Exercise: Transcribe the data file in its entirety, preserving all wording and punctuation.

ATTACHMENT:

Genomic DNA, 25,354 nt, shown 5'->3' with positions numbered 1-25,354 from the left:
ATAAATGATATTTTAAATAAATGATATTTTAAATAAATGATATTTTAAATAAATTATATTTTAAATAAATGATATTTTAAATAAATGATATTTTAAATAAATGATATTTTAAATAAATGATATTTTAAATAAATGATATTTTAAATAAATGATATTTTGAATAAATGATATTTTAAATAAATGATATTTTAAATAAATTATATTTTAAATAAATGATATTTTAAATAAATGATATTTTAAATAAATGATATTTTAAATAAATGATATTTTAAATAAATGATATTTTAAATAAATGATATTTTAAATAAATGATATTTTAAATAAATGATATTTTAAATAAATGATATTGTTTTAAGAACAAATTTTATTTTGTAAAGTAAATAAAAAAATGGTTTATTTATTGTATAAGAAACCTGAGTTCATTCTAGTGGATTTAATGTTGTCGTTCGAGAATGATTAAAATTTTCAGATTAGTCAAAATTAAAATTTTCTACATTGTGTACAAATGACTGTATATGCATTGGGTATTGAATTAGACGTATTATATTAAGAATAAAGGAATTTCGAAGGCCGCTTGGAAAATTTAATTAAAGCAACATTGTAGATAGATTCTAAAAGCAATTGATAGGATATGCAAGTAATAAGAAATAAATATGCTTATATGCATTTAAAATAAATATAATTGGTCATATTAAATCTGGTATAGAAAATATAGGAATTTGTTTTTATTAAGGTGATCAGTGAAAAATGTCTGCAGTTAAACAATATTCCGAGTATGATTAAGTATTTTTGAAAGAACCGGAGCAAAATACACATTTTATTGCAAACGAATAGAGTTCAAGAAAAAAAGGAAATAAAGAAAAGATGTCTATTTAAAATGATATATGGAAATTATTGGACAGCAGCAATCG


Genomic DNA, 25,354 nt, shown 5'->3' with positions numbered 1-25,354 from the left:
ATAAATGATATTTTAAATAAATGATATTTTAAATAAATGATATTTTAAATAAATTATATTTTAAATAAATGATATTTTAAATAAATGATATTTTAAATAAATGATATTTTAAATAAATGATATTTTAAATAAATGATATTTTAAATAAATGATATTTTGAATAAATGATATTTTAAATAAATGATATTTTAAATAAATTATATTTTAAATAAATGATATTTTAAATAAATGATATTTTAAATAAATGATATTTTAAATAAATGATATTTTAAATAAATGATATTTTAAATAAATGATATTTTAAATAAATGATATTTTAAATAAATGATATTTTAAATAAATGATATTGTTTTAAGAACAAATTTTATTTTGTAAAGTAAATAAAAAAATGGTTTATTTATTGTATAAGAAACCTGAGTTCATTCTAGTGGATTTAATGTTGTCGTTCGAGAATGATTAAAATTTTCAGATTAGTCAAAATTAAAATTTTCTACATTGTGTACAAATGACTGTATATGCATTGGGTATTGAATTAGACGTATTATATTAAGAATAAAGGAATTTCGAAGGCCGCTTGGAAAATTTAATTAAAGCAACATTGTAGATAGATTCTAAAAGCAATTGATAGGATATGCAAGTAATAAGAAATAAATATGCTTATATGCATTTAAAATAAATATAATTGGTCATATTAAATCTGGTATAGAAAATATAGGAATTTGTTTTTATTAAGGTGATCAGTGAAAAATGTCTGCAGTTAAACAATATTCCGAGTATGATTAAGTATTTTTGAAAGAACCGGAGCAAAATACACATTTTATTGCAAACGAATAGAGTTCAAGAAAAAAAGGAAATAAAGAAAAGATGTCTATTTAAAATGATATATGGAAATTATTGGACAGCAGCAATCG